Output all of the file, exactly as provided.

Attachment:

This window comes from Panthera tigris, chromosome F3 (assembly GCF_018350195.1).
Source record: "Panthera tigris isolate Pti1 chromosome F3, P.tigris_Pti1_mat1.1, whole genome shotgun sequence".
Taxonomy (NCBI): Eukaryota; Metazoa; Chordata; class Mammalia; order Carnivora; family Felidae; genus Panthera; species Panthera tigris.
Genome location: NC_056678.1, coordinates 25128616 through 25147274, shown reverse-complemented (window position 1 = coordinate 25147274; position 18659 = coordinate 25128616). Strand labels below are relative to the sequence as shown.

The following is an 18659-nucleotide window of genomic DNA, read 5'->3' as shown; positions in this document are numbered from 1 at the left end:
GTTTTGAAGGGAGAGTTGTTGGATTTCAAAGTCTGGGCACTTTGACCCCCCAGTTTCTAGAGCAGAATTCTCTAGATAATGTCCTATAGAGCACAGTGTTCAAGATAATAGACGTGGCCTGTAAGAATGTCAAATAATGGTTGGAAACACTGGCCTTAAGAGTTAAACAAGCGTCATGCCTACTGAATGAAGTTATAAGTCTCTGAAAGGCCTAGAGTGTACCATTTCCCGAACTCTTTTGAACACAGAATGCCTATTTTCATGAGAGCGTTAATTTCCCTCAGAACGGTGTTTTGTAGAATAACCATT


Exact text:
This window comes from Panthera tigris, chromosome F3 (assembly GCF_018350195.1).
Source record: "Panthera tigris isolate Pti1 chromosome F3, P.tigris_Pti1_mat1.1, whole genome shotgun sequence".
Taxonomy (NCBI): Eukaryota; Metazoa; Chordata; class Mammalia; order Carnivora; family Felidae; genus Panthera; species Panthera tigris.
Genome location: NC_056678.1, coordinates 25128616 through 25147274, shown reverse-complemented (window position 1 = coordinate 25147274; position 18659 = coordinate 25128616). Strand labels below are relative to the sequence as shown.

The following is an 18659-nucleotide window of genomic DNA, read 5'->3' as shown; positions in this document are numbered from 1 at the left end:
GTTTTGAAGGGAGAGTTGTTGGATTTCAAAGTCTGGGCACTTTGACCCCCCAGTTTCTAGAGCAGAATTCTCTAGATAATGTCCTATAGAGCACAGTGTTCAAGATAATAGACGTGGCCTGTAAGAATGTCAAATAATGGTTGGAAACACTGGCCTTAAGAGTTAAACAAGCGTCATGCCTACTGAATGAAGTTATAAGTCTCTGAAAGGCCTAGAGTGTACCATTTCCCGAACTCTTTTGAACACAGAATGCCTATTTTCATGAGAGCGTTAATTTCCCTCAGAACGGTGTTTTGTAGAATAACCATT